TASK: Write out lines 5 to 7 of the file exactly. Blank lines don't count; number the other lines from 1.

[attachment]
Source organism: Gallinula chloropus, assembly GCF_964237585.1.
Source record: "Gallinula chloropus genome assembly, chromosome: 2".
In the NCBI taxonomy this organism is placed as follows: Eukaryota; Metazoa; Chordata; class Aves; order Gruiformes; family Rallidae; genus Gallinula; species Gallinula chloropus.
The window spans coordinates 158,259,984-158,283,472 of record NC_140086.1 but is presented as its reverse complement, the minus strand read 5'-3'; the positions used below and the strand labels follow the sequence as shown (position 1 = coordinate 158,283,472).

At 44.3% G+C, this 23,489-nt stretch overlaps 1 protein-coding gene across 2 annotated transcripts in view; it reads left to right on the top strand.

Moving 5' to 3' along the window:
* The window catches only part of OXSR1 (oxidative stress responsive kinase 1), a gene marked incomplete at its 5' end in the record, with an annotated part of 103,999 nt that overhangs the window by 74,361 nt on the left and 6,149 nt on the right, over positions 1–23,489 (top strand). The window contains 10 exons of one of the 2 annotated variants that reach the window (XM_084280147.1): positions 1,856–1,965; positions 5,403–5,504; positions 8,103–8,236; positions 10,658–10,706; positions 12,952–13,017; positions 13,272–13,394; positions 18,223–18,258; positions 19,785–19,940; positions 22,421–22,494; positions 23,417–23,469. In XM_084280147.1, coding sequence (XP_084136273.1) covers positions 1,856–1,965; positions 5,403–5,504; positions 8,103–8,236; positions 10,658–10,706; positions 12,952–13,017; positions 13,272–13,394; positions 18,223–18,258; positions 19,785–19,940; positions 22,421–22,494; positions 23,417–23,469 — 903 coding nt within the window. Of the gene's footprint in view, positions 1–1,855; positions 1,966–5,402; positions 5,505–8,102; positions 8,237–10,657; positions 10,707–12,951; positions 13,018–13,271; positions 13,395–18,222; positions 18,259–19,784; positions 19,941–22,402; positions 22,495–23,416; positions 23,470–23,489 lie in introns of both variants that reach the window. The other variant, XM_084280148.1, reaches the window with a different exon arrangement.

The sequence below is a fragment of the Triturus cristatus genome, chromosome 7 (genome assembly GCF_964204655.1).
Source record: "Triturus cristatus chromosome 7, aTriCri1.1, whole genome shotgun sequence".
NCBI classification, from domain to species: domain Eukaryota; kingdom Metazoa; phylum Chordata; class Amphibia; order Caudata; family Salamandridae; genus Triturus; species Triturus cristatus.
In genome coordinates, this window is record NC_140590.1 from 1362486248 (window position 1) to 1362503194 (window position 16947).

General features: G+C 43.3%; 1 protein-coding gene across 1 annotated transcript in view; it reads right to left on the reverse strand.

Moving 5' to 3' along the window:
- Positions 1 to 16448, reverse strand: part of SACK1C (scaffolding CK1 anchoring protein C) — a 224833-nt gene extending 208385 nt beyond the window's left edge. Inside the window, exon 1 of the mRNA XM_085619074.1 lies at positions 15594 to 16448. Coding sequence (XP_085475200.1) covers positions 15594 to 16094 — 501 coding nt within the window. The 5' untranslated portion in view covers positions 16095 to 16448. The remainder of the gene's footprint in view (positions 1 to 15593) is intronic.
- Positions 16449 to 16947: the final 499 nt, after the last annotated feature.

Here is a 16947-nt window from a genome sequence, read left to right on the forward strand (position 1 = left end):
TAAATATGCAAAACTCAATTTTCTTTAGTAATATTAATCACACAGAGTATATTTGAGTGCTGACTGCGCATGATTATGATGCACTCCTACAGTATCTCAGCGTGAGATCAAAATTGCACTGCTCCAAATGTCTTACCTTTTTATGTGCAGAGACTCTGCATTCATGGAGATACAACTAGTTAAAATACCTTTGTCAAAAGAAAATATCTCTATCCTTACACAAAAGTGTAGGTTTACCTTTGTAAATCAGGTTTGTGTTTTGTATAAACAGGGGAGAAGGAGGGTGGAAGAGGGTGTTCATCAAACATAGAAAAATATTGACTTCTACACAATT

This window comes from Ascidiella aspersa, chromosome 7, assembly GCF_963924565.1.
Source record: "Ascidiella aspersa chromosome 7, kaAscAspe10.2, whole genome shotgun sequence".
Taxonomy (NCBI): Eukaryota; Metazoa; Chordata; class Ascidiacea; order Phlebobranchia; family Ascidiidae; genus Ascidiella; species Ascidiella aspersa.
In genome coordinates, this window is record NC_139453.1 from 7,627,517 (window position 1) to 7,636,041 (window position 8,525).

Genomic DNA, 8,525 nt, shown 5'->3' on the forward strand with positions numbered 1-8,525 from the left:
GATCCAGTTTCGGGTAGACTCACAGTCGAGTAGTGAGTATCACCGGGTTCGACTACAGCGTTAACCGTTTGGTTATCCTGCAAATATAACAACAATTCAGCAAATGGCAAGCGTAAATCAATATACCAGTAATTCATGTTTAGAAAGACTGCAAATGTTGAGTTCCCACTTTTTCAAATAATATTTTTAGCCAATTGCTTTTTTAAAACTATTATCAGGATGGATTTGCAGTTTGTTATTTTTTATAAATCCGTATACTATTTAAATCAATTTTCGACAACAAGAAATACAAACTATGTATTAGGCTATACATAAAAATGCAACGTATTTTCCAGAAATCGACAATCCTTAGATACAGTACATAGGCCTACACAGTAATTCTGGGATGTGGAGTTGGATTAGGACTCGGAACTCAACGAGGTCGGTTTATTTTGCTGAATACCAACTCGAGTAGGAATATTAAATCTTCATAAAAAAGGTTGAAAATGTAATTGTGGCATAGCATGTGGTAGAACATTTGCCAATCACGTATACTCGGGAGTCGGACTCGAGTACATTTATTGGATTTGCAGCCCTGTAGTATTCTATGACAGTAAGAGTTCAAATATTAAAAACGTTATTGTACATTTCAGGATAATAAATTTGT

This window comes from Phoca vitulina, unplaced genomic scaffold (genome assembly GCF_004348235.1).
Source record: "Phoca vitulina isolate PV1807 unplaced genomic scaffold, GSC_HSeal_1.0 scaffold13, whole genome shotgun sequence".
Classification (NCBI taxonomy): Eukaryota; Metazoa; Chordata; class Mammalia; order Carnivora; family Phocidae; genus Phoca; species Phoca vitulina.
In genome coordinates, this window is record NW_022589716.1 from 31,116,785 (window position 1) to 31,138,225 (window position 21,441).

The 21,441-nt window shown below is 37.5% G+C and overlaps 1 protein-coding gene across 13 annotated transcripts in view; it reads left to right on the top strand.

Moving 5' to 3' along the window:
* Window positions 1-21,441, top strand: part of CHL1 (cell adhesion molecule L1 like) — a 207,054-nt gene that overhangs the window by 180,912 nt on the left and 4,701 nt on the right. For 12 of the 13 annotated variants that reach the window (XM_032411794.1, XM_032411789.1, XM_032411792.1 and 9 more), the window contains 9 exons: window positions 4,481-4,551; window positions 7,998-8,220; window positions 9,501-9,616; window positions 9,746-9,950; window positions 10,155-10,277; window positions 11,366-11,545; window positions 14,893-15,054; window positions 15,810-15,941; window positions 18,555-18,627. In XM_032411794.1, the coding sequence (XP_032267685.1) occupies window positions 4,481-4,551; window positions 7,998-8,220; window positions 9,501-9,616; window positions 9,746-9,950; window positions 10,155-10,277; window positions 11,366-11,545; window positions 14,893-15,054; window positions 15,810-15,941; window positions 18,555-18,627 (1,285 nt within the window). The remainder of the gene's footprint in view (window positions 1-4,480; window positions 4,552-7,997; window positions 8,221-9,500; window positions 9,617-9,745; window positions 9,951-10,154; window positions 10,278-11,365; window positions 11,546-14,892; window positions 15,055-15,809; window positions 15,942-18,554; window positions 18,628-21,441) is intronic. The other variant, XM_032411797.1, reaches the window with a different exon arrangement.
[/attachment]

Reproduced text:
At 44.3% G+C, this 23,489-nt stretch overlaps 1 protein-coding gene across 2 annotated transcripts in view; it reads left to right on the top strand.

Moving 5' to 3' along the window:
* The window catches only part of OXSR1 (oxidative stress responsive kinase 1), a gene marked incomplete at its 5' end in the record, with an annotated part of 103,999 nt that overhangs the window by 74,361 nt on the left and 6,149 nt on the right, over positions 1–23,489 (top strand). The window contains 10 exons of one of the 2 annotated variants that reach the window (XM_084280147.1): positions 1,856–1,965; positions 5,403–5,504; positions 8,103–8,236; positions 10,658–10,706; positions 12,952–13,017; positions 13,272–13,394; positions 18,223–18,258; positions 19,785–19,940; positions 22,421–22,494; positions 23,417–23,469. In XM_084280147.1, coding sequence (XP_084136273.1) covers positions 1,856–1,965; positions 5,403–5,504; positions 8,103–8,236; positions 10,658–10,706; positions 12,952–13,017; positions 13,272–13,394; positions 18,223–18,258; positions 19,785–19,940; positions 22,421–22,494; positions 23,417–23,469 — 903 coding nt within the window. Of the gene's footprint in view, positions 1–1,855; positions 1,966–5,402; positions 5,505–8,102; positions 8,237–10,657; positions 10,707–12,951; positions 13,018–13,271; positions 13,395–18,222; positions 18,259–19,784; positions 19,941–22,402; positions 22,495–23,416; positions 23,470–23,489 lie in introns of both variants that reach the window. The other variant, XM_084280148.1, reaches the window with a different exon arrangement.